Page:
FAQFrequently Asked Questions
Common questions our clients ask us…
To be deductible, a business expense must be both ordinary and necessary. An ordinary expense is one that is common and accepted in your trade or business. A necessary expense is one that is helpful and appropriate for your trade or business. An expense does not have to be indispensable to be considered necessary.
It is important to separate business expenses from the following expenses:
- The expenses used to figure the cost of goods sold,
- Capital Expenses, and
- Personal Expenses.
If you use your car for business purposes, you may be able to deduct some of your operating expenses or take the standard mileage rate. The cost of commuting between home and your work is not deductible.
If you travel on business, either in-town or out-of-town, and your employer does not reimburse your expenses, you may deduct many of them on your income tax return.
If you entertain a business associate at a restaurant, you can deduct 50% of the business-related meal. Be sure to keep the receipts and a record of the business purpose.
Your professional library can also be a source of tax deductions. Books, magazines and journals related to your field can be deducted.
The uniform your company requires you to wear may also be a deduction. If the uniform is not suitable for everyday wear, the cost of the uniform and the upkeep may be deductible.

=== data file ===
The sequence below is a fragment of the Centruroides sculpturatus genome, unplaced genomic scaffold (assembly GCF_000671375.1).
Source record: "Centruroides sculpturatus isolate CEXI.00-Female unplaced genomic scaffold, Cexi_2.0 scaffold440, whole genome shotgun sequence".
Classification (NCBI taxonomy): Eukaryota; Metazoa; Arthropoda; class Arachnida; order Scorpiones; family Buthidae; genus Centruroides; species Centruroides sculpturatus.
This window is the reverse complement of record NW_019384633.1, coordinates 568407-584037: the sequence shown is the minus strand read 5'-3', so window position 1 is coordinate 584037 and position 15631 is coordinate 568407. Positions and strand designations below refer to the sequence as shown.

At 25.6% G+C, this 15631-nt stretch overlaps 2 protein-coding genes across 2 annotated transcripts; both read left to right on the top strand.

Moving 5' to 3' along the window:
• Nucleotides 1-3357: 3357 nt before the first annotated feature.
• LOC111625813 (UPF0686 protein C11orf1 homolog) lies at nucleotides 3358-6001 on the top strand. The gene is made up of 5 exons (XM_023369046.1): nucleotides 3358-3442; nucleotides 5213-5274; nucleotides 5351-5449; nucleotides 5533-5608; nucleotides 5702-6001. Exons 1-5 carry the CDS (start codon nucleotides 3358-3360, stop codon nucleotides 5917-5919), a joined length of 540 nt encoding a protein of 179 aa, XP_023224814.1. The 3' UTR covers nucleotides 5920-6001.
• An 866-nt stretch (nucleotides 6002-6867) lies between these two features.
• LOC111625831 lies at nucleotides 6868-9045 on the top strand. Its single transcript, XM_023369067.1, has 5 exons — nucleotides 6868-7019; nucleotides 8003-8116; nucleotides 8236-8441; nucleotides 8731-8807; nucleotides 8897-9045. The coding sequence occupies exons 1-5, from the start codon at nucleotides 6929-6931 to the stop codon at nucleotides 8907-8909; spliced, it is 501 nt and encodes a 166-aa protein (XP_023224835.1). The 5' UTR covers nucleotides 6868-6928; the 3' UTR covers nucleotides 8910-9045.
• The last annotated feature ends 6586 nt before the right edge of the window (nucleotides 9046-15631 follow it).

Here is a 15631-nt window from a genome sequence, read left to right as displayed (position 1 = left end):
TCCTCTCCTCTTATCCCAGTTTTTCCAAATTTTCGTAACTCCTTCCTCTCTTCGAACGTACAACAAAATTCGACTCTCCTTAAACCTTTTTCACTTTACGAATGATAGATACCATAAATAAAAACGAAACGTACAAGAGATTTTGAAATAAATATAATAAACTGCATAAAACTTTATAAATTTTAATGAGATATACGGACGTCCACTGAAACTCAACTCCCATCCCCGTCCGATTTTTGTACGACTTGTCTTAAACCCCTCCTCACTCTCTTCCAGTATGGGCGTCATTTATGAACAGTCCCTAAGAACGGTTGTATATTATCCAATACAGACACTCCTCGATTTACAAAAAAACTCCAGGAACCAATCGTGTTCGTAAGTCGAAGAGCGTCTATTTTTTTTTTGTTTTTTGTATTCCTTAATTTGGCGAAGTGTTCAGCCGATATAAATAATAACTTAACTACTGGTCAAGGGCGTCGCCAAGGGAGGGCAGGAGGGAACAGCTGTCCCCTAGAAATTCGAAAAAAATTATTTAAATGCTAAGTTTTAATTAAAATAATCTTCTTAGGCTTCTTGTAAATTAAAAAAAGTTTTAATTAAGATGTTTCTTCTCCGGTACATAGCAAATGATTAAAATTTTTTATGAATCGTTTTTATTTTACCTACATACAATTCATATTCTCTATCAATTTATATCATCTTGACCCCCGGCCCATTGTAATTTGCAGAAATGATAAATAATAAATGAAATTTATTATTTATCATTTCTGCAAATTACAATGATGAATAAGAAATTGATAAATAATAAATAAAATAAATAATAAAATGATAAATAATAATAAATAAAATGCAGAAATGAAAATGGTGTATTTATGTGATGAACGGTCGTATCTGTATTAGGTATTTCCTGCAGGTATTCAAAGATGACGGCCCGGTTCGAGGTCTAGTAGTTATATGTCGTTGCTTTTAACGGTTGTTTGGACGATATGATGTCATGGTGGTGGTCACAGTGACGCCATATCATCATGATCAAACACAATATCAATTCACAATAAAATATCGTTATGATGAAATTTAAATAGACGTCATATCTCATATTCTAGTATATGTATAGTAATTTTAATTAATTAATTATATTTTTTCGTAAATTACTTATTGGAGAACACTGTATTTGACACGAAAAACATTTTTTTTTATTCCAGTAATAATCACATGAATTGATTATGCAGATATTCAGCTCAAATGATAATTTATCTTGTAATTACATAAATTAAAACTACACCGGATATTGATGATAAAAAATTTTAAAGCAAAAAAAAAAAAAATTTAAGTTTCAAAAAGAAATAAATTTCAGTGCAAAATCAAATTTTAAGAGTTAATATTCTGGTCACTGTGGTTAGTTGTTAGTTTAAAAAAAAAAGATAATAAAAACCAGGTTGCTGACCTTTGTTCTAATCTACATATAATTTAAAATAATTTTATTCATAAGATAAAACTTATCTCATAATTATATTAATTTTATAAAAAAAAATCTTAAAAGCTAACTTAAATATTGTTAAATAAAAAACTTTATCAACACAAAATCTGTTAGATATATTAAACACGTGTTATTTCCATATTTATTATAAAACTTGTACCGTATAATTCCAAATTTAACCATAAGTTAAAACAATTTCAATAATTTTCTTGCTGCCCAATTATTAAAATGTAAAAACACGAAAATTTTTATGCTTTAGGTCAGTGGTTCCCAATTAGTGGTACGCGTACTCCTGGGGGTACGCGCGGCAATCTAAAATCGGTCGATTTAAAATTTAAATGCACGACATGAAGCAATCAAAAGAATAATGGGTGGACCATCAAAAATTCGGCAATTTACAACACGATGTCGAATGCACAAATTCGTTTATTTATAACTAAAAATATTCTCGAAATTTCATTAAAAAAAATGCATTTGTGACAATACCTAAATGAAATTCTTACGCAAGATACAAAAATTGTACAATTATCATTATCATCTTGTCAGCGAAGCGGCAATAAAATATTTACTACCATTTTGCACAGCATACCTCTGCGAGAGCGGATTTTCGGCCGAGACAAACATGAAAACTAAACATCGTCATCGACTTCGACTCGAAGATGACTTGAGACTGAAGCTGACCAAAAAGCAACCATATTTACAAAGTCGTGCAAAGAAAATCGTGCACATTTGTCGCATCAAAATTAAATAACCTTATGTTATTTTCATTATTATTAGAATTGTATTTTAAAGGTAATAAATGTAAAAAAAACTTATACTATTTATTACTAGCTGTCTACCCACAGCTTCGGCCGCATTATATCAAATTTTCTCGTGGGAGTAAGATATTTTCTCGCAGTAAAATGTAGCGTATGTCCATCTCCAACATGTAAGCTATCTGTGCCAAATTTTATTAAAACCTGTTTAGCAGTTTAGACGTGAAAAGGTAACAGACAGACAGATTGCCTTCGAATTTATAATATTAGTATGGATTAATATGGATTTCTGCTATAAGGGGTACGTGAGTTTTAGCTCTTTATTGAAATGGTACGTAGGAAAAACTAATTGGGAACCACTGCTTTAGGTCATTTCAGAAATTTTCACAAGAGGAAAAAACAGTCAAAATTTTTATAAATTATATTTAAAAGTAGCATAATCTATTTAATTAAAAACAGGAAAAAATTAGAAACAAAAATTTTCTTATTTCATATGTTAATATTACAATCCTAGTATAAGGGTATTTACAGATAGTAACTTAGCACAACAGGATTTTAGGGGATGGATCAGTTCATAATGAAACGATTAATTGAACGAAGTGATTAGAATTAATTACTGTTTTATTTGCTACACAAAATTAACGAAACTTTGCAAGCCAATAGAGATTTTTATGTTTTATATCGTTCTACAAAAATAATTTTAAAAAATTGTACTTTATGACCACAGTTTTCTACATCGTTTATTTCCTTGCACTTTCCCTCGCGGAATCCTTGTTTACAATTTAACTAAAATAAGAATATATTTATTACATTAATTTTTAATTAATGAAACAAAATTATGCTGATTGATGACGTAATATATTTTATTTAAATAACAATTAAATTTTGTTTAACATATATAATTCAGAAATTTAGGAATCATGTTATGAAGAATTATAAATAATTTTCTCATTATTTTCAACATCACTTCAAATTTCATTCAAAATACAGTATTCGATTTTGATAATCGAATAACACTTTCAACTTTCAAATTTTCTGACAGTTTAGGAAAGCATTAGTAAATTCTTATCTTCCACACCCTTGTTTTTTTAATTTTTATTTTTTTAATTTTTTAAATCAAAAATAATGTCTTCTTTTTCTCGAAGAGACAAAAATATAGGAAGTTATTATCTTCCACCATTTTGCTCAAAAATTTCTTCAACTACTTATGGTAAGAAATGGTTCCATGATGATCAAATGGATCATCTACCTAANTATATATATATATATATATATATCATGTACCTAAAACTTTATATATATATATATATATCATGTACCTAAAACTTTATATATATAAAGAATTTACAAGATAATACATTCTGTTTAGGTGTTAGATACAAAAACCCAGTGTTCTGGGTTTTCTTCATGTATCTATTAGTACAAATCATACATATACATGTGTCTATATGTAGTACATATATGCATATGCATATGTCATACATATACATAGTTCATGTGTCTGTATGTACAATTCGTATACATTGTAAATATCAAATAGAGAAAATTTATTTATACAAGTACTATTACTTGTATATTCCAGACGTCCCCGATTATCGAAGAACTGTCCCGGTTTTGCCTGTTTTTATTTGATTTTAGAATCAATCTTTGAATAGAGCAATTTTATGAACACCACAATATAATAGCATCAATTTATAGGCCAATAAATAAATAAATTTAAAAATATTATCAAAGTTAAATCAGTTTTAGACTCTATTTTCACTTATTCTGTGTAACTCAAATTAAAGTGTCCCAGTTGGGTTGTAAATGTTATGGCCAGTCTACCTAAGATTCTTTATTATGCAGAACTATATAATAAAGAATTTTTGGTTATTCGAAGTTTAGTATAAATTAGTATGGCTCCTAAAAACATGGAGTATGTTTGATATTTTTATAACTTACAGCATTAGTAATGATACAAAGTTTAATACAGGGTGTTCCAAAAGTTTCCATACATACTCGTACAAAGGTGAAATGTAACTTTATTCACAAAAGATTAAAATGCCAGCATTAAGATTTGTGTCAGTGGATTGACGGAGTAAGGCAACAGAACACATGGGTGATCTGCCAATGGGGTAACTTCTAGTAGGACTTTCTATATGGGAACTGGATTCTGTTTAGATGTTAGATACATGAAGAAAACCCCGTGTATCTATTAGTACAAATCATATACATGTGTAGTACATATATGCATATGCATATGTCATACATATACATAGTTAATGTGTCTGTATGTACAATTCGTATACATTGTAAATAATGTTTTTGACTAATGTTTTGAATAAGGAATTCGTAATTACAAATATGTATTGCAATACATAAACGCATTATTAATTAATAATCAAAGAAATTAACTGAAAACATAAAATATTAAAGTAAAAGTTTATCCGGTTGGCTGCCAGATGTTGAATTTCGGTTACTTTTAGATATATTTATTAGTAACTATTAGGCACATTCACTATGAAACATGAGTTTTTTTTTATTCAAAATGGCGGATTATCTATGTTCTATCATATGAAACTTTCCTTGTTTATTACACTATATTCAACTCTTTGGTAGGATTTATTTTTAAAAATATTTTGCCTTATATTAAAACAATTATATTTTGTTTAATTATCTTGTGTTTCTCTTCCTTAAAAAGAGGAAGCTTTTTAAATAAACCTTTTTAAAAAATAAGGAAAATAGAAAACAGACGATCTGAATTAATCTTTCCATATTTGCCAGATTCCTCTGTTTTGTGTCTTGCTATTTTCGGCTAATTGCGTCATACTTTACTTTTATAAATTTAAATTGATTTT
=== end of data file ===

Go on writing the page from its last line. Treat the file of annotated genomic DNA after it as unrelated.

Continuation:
Education expenses related to your work may also be deductible. Courses designed to help maintain your skills in your present job are generally deductible. Plus, the mileage from work to school, usually one way only, is deductible.
If you are looking for a job in your same field, expenses such as employment agency fees and resume preparation are deductible. So are the miles driving to and from the interview. The expenses for an out-of-town interview are deductible if you are paying for them.
Out-of-town conventions can also be deducted if not paid for by your company, so save receipts for your lodging and meals. If the convention was in town, your mileage to and from the convention location may be deductible.
Yes, The cost of operating a car, truck or other vehicle is tax-deductible when driving for business purposes, medical purposes, moving and relocating, or charitable service.
The amount of your deduction is based on the number of miles you’ve spent driving for the tax-deductible purpose. You can calculate your actual car expenses, or you can opt for a standard mileage rate.